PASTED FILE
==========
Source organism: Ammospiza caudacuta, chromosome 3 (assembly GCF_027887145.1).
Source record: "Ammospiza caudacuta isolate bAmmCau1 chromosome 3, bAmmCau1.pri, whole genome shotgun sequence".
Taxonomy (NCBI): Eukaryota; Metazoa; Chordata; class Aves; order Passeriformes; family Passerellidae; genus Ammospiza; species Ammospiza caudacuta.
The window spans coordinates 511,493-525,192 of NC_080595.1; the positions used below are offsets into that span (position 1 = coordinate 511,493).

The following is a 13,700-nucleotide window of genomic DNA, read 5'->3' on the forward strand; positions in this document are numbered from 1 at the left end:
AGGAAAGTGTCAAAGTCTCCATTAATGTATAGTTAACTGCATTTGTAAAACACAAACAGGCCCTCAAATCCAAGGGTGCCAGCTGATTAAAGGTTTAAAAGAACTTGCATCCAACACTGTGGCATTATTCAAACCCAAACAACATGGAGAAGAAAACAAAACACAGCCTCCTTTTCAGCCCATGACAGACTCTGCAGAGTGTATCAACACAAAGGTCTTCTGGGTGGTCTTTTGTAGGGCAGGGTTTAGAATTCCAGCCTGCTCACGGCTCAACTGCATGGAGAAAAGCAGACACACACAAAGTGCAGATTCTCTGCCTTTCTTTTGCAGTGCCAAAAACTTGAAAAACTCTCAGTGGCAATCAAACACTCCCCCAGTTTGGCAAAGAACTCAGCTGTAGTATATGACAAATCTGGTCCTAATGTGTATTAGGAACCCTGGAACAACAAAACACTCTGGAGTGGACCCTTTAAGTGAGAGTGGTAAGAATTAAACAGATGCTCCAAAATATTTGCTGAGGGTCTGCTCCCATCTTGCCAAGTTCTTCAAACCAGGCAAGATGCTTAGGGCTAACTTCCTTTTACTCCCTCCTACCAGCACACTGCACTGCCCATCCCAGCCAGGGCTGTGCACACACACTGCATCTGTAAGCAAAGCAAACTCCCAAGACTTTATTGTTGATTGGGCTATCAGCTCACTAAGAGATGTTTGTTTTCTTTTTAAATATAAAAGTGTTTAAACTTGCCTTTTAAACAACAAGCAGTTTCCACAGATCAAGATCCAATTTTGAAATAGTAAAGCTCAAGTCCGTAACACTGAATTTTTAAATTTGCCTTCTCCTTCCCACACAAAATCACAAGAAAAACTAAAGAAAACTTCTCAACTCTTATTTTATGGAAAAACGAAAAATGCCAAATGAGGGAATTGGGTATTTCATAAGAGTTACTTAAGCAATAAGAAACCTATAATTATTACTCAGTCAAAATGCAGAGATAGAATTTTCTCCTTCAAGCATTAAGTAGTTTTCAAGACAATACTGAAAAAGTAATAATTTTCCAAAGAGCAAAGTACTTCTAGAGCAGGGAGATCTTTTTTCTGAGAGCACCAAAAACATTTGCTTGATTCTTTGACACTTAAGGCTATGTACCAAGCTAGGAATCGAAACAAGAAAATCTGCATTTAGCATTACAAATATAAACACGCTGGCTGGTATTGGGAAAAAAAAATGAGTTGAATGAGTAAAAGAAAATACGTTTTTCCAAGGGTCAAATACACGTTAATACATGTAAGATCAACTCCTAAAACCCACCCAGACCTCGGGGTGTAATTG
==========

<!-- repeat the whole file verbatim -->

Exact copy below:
Source organism: Ammospiza caudacuta, chromosome 3 (assembly GCF_027887145.1).
Source record: "Ammospiza caudacuta isolate bAmmCau1 chromosome 3, bAmmCau1.pri, whole genome shotgun sequence".
Taxonomy (NCBI): Eukaryota; Metazoa; Chordata; class Aves; order Passeriformes; family Passerellidae; genus Ammospiza; species Ammospiza caudacuta.
The window spans coordinates 511,493-525,192 of NC_080595.1; the positions used below are offsets into that span (position 1 = coordinate 511,493).

The following is a 13,700-nucleotide window of genomic DNA, read 5'->3' on the forward strand; positions in this document are numbered from 1 at the left end:
AGGAAAGTGTCAAAGTCTCCATTAATGTATAGTTAACTGCATTTGTAAAACACAAACAGGCCCTCAAATCCAAGGGTGCCAGCTGATTAAAGGTTTAAAAGAACTTGCATCCAACACTGTGGCATTATTCAAACCCAAACAACATGGAGAAGAAAACAAAACACAGCCTCCTTTTCAGCCCATGACAGACTCTGCAGAGTGTATCAACACAAAGGTCTTCTGGGTGGTCTTTTGTAGGGCAGGGTTTAGAATTCCAGCCTGCTCACGGCTCAACTGCATGGAGAAAAGCAGACACACACAAAGTGCAGATTCTCTGCCTTTCTTTTGCAGTGCCAAAAACTTGAAAAACTCTCAGTGGCAATCAAACACTCCCCCAGTTTGGCAAAGAACTCAGCTGTAGTATATGACAAATCTGGTCCTAATGTGTATTAGGAACCCTGGAACAACAAAACACTCTGGAGTGGACCCTTTAAGTGAGAGTGGTAAGAATTAAACAGATGCTCCAAAATATTTGCTGAGGGTCTGCTCCCATCTTGCCAAGTTCTTCAAACCAGGCAAGATGCTTAGGGCTAACTTCCTTTTACTCCCTCCTACCAGCACACTGCACTGCCCATCCCAGCCAGGGCTGTGCACACACACTGCATCTGTAAGCAAAGCAAACTCCCAAGACTTTATTGTTGATTGGGCTATCAGCTCACTAAGAGATGTTTGTTTTCTTTTTAAATATAAAAGTGTTTAAACTTGCCTTTTAAACAACAAGCAGTTTCCACAGATCAAGATCCAATTTTGAAATAGTAAAGCTCAAGTCCGTAACACTGAATTTTTAAATTTGCCTTCTCCTTCCCACACAAAATCACAAGAAAAACTAAAGAAAACTTCTCAACTCTTATTTTATGGAAAAACGAAAAATGCCAAATGAGGGAATTGGGTATTTCATAAGAGTTACTTAAGCAATAAGAAACCTATAATTATTACTCAGTCAAAATGCAGAGATAGAATTTTCTCCTTCAAGCATTAAGTAGTTTTCAAGACAATACTGAAAAAGTAATAATTTTCCAAAGAGCAAAGTACTTCTAGAGCAGGGAGATCTTTTTTCTGAGAGCACCAAAAACATTTGCTTGATTCTTTGACACTTAAGGCTATGTACCAAGCTAGGAATCGAAACAAGAAAATCTGCATTTAGCATTACAAATATAAACACGCTGGCTGGTATTGGGAAAAAAAAATGAGTTGAATGAGTAAAAGAAAATACGTTTTTCCAAGGGTCAAATACACGTTAATACATGTAAGATCAACTCCTAAAACCCACCCAGACCTCGGGGTGTAATTG